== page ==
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Heidi Shaffer, Published September 28 2010

City of Fargo updating planning policy

Fargo is updating a policy plan that will help leaders, businesses and residents guide the direction the city should take in the future.

The city is beginning an 18-month process of updating its comprehensive policy plan, which acts as an “overreaching umbrella” that shapes the city’s growth, development and future goals, said city planner Jim Hinderaker.

The Planning Department met with leaders from the city, school board, park board, county and Metro Council of Governments to ask for their participation in the update.

The last policy plan was completed in 1995, and the document served as the basis of the city’s growth plan and helped shape the North Dakota State University technology park and downtown revitalization, Hinderaker said.

Commissioner Mike Williams said it’s important to get other local jurisdictions in on the discussion, especially in light of recent debate over growth into south Fargo to accommodate the new Davies High School.

Neighbors voiced opposition over special assessments to pay for the installation of roads and utilities to connect the city to Davies, which is set to open next fall on 70th Avenue South.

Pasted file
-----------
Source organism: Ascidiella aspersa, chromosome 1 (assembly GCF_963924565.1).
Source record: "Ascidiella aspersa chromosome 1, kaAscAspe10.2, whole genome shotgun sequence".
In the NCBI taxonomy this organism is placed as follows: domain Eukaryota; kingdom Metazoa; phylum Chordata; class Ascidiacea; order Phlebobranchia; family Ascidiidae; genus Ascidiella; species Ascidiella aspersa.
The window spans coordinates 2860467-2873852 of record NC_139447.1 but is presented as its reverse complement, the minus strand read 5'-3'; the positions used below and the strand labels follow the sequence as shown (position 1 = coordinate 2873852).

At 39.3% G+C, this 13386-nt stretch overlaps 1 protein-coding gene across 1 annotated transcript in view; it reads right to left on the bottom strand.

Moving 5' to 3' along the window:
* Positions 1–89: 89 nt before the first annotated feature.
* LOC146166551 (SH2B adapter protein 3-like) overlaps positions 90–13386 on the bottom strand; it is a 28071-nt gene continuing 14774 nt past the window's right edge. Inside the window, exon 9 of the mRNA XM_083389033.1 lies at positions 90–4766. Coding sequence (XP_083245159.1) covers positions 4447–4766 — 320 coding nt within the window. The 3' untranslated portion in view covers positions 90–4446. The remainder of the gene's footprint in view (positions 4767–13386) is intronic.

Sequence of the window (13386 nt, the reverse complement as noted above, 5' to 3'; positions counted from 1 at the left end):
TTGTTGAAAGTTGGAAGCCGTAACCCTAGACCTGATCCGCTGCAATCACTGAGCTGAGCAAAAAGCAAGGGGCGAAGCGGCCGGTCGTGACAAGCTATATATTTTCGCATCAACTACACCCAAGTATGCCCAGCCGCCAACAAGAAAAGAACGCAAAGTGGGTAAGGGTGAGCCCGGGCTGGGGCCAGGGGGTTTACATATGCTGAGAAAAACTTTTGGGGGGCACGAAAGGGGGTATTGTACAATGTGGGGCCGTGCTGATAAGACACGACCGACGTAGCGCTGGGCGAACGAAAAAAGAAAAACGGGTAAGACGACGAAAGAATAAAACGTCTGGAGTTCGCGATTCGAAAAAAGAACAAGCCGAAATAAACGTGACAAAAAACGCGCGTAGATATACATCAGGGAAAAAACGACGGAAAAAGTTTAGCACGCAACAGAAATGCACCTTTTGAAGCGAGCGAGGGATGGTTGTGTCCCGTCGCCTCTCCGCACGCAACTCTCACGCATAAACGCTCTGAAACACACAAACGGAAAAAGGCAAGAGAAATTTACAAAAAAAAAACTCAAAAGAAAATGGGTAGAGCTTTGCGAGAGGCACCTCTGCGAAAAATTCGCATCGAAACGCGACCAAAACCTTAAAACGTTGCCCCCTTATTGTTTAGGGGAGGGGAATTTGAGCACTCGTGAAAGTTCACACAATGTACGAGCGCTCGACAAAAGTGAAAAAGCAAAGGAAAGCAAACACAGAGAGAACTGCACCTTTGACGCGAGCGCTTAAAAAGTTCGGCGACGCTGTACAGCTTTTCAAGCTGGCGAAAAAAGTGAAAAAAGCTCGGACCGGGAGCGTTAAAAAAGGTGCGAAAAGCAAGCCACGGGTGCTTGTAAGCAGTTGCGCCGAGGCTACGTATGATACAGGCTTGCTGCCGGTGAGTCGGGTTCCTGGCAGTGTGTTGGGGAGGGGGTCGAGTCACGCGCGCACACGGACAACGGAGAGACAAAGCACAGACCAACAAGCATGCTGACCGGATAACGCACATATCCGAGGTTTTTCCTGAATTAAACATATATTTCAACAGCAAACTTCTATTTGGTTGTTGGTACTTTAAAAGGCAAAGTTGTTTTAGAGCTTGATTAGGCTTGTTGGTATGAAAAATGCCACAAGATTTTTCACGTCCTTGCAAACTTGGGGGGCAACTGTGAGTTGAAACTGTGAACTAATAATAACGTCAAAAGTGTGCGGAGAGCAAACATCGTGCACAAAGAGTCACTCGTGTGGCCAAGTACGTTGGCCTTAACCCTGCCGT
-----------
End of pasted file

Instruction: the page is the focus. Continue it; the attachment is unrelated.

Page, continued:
The perception in the past has been that all growth was good growth, Hinderaker said, but the new policy plan can help guide development in the direction the public and leaders want it to go.

“It’s the framework under which other plans can be made,” he said.

Planners will gather input from residents and businesses throughout the process and plan to hold public meetings on the update.

The policy update is funded through a $225,000 federal energy grant along with $25,000 in city dollars, Hinderaker said.

As part of the grant, the city will develop an energy strategy – which will include ways the city can become more sustainable and decrease energy consumption – and weave it throughout the rest of the plan, Hinderaker said.

Commissioner Brad Wimmer, who attended the North Dakota League of Cities conference in Bismarck last week, said Fargo’s policies are watched closely by others in the state.

“All eyes really are on Fargo,” he said. “We may not have another chance to do this for another 15, 20 years.”

The city is conducting a national search for a consulting firm to help conduct the update and will establish a local multi-jurisdictional steering committee to develop the plan.

Roger Gress, executive director of the Fargo Park District, said he sees the city’s plan as a blueprint the parks, school and county use to steer their own policies.

“Fargo is a huge, huge engine in North Dakota, and we’re all pieces of that,” Gress said.

Readers can reach Forum reporter Heidi Shaffer at (701) 241-5511